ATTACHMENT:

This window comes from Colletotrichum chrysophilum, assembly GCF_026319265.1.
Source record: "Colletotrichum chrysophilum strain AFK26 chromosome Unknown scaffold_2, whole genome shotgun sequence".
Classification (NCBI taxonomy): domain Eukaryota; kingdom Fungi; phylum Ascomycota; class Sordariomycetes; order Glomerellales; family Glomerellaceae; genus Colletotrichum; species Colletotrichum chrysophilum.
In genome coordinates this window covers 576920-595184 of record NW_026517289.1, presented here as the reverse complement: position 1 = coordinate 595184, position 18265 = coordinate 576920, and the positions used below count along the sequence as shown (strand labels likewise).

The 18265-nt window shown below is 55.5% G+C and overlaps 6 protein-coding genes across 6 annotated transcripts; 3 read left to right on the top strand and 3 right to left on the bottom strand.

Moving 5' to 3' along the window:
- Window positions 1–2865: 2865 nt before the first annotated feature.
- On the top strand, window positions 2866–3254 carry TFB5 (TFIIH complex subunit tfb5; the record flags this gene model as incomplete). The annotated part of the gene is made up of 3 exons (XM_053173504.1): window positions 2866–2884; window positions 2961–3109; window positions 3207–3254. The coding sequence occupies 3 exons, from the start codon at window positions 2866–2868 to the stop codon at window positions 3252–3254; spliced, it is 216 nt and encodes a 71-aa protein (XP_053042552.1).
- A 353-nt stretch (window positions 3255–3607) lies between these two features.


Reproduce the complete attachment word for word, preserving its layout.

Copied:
This window comes from Colletotrichum chrysophilum, assembly GCF_026319265.1.
Source record: "Colletotrichum chrysophilum strain AFK26 chromosome Unknown scaffold_2, whole genome shotgun sequence".
Classification (NCBI taxonomy): domain Eukaryota; kingdom Fungi; phylum Ascomycota; class Sordariomycetes; order Glomerellales; family Glomerellaceae; genus Colletotrichum; species Colletotrichum chrysophilum.
In genome coordinates this window covers 576920-595184 of record NW_026517289.1, presented here as the reverse complement: position 1 = coordinate 595184, position 18265 = coordinate 576920, and the positions used below count along the sequence as shown (strand labels likewise).

The 18265-nt window shown below is 55.5% G+C and overlaps 6 protein-coding genes across 6 annotated transcripts; 3 read left to right on the top strand and 3 right to left on the bottom strand.

Moving 5' to 3' along the window:
- Window positions 1–2865: 2865 nt before the first annotated feature.
- On the top strand, window positions 2866–3254 carry TFB5 (TFIIH complex subunit tfb5; the record flags this gene model as incomplete). The annotated part of the gene is made up of 3 exons (XM_053173504.1): window positions 2866–2884; window positions 2961–3109; window positions 3207–3254. The coding sequence occupies 3 exons, from the start codon at window positions 2866–2868 to the stop codon at window positions 3252–3254; spliced, it is 216 nt and encodes a 71-aa protein (XP_053042552.1).
- A 353-nt stretch (window positions 3255–3607) lies between these two features.